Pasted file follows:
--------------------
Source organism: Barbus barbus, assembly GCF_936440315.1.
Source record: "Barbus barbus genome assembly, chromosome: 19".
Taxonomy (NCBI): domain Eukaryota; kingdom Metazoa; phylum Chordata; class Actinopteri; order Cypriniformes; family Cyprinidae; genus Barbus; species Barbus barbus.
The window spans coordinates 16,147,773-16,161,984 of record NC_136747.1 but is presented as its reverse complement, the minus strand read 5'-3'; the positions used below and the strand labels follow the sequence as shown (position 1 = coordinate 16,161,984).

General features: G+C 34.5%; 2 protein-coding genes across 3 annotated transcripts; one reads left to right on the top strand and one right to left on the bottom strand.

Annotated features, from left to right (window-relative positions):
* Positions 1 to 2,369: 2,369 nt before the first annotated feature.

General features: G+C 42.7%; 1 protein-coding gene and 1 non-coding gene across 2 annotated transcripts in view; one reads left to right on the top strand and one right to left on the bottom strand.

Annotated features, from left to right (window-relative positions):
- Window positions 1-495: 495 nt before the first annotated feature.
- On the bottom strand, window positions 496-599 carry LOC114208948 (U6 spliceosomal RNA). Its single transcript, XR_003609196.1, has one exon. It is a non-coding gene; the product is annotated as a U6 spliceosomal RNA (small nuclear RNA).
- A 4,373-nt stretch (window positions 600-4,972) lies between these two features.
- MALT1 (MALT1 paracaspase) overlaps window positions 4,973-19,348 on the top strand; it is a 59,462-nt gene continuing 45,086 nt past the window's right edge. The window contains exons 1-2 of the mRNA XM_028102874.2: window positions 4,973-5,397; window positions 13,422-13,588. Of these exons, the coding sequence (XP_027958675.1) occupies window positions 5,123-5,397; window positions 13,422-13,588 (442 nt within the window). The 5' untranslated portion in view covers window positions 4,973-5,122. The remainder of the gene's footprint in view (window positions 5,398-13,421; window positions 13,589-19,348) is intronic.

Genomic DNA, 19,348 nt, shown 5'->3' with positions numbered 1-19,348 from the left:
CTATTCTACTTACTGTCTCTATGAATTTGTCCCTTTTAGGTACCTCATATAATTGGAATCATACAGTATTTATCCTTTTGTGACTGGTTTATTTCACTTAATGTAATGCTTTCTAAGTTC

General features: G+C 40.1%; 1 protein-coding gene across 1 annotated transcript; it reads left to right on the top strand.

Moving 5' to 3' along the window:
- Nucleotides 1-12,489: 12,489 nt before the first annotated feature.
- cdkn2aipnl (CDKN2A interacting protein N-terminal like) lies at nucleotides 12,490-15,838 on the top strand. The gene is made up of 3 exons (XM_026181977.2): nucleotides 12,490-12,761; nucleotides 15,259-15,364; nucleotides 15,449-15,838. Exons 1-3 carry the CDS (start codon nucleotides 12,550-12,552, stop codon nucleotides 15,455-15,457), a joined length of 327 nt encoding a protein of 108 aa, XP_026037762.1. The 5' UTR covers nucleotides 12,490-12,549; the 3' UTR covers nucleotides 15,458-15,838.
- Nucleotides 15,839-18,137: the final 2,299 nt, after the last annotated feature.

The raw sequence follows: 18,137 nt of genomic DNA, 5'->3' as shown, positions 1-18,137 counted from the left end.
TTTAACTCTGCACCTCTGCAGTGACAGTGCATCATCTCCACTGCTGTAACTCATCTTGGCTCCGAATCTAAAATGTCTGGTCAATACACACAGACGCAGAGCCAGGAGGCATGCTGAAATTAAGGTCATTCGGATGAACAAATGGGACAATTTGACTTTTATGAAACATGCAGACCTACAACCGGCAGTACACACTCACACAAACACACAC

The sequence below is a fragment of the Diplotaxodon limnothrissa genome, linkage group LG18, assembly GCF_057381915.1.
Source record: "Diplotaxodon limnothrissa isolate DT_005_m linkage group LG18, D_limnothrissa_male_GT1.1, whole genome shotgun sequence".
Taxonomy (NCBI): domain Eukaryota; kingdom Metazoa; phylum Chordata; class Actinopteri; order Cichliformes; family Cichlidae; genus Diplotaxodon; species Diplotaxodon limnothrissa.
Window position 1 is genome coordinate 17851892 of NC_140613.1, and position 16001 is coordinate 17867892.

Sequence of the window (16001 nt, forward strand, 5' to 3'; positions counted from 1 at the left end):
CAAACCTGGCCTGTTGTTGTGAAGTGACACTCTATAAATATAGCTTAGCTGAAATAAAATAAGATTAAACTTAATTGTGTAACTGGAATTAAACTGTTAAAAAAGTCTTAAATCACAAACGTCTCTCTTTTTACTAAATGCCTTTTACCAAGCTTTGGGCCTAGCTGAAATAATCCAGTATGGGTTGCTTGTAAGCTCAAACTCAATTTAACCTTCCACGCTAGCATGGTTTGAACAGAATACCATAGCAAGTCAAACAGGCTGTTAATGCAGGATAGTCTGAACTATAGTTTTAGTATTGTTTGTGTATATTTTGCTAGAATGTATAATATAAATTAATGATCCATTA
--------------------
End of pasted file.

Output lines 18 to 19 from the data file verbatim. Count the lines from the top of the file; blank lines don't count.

- Nucleotides 1-12,489: 12,489 nt before the first annotated feature.
- cdkn2aipnl (CDKN2A interacting protein N-terminal like) lies at nucleotides 12,490-15,838 on the top strand. The gene is made up of 3 exons (XM_026181977.2): nucleotides 12,490-12,761; nucleotides 15,259-15,364; nucleotides 15,449-15,838. Exons 1-3 carry the CDS (start codon nucleotides 12,550-12,552, stop codon nucleotides 15,455-15,457), a joined length of 327 nt encoding a protein of 108 aa, XP_026037762.1. The 5' UTR covers nucleotides 12,490-12,549; the 3' UTR covers nucleotides 15,458-15,838.